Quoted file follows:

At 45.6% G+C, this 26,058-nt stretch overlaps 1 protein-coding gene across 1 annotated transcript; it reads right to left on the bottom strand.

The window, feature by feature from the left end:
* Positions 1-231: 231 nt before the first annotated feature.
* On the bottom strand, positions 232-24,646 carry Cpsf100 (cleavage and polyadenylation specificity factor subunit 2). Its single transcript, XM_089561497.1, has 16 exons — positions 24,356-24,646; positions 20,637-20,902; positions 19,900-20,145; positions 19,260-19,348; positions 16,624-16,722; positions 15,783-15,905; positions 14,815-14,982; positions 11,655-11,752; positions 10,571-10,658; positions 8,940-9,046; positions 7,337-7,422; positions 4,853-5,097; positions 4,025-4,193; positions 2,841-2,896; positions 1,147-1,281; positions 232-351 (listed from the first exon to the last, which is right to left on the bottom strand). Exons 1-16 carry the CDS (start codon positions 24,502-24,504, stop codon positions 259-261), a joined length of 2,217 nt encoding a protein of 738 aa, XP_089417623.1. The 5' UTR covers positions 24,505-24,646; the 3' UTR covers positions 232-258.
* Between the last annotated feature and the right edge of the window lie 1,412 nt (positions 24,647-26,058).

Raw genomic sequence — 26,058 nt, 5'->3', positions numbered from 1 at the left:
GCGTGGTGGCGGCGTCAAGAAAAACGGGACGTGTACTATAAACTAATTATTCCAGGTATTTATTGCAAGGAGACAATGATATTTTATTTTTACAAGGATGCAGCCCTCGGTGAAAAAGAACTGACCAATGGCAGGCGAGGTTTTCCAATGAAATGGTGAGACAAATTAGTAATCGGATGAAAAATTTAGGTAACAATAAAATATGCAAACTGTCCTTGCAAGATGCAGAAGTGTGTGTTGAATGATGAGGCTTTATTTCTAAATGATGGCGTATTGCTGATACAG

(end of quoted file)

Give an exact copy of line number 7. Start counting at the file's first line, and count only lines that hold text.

GCGTGGTGGCGGCGTCAAGAAAAACGGGACGTGTACTATAAACTAATTATTCCAGGTATTTATTGCAAGGAGACAATGATATTTTATTTTTACAAGGATGCAGCCCTCGGTGAAAAAGAACTGACCAATGGCAGGCGAGGTTTTCCAATGAAATGGTGAGACAAATTAGTAATCGGATGAAAAATTTAGGTAACAATAAAATATGCAAACTGTCCTTGCAAGATGCAGAAGTGTGTGTTGAATGATGAGGCTTTATTTCTAAATGATGGCGTATTGCTGATACAG